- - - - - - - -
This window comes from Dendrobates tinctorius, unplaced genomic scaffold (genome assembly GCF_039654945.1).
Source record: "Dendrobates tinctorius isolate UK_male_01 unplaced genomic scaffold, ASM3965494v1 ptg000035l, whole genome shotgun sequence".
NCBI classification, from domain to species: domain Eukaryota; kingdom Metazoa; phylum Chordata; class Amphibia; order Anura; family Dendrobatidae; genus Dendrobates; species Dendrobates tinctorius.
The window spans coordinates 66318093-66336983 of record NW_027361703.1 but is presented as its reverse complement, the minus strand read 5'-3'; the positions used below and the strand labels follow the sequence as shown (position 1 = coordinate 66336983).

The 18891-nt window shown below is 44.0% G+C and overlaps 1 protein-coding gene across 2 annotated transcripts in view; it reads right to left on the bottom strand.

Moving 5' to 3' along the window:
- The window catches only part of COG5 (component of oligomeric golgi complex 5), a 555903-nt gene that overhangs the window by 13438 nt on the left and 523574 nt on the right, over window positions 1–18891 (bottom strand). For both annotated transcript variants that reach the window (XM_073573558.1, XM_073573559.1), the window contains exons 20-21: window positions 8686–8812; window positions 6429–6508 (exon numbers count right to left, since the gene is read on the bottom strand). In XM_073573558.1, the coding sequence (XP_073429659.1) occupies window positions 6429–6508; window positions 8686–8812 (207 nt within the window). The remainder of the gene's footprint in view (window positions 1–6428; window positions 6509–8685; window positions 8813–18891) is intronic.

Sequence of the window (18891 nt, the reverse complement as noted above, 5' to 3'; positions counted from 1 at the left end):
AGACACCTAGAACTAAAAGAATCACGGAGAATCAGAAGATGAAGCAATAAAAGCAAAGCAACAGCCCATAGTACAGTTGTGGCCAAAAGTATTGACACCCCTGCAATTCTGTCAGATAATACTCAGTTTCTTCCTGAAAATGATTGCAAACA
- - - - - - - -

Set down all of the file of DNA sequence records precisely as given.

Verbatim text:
This window comes from Dendrobates tinctorius, unplaced genomic scaffold (genome assembly GCF_039654945.1).
Source record: "Dendrobates tinctorius isolate UK_male_01 unplaced genomic scaffold, ASM3965494v1 ptg000035l, whole genome shotgun sequence".
NCBI classification, from domain to species: domain Eukaryota; kingdom Metazoa; phylum Chordata; class Amphibia; order Anura; family Dendrobatidae; genus Dendrobates; species Dendrobates tinctorius.
The window spans coordinates 66318093-66336983 of record NW_027361703.1 but is presented as its reverse complement, the minus strand read 5'-3'; the positions used below and the strand labels follow the sequence as shown (position 1 = coordinate 66336983).

The 18891-nt window shown below is 44.0% G+C and overlaps 1 protein-coding gene across 2 annotated transcripts in view; it reads right to left on the bottom strand.

Moving 5' to 3' along the window:
- The window catches only part of COG5 (component of oligomeric golgi complex 5), a 555903-nt gene that overhangs the window by 13438 nt on the left and 523574 nt on the right, over window positions 1–18891 (bottom strand). For both annotated transcript variants that reach the window (XM_073573558.1, XM_073573559.1), the window contains exons 20-21: window positions 8686–8812; window positions 6429–6508 (exon numbers count right to left, since the gene is read on the bottom strand). In XM_073573558.1, the coding sequence (XP_073429659.1) occupies window positions 6429–6508; window positions 8686–8812 (207 nt within the window). The remainder of the gene's footprint in view (window positions 1–6428; window positions 6509–8685; window positions 8813–18891) is intronic.

Sequence of the window (18891 nt, the reverse complement as noted above, 5' to 3'; positions counted from 1 at the left end):
AGACACCTAGAACTAAAAGAATCACGGAGAATCAGAAGATGAAGCAATAAAAGCAAAGCAACAGCCCATAGTACAGTTGTGGCCAAAAGTATTGACACCCCTGCAATTCTGTCAGATAATACTCAGTTTCTTCCTGAAAATGATTGCAAACA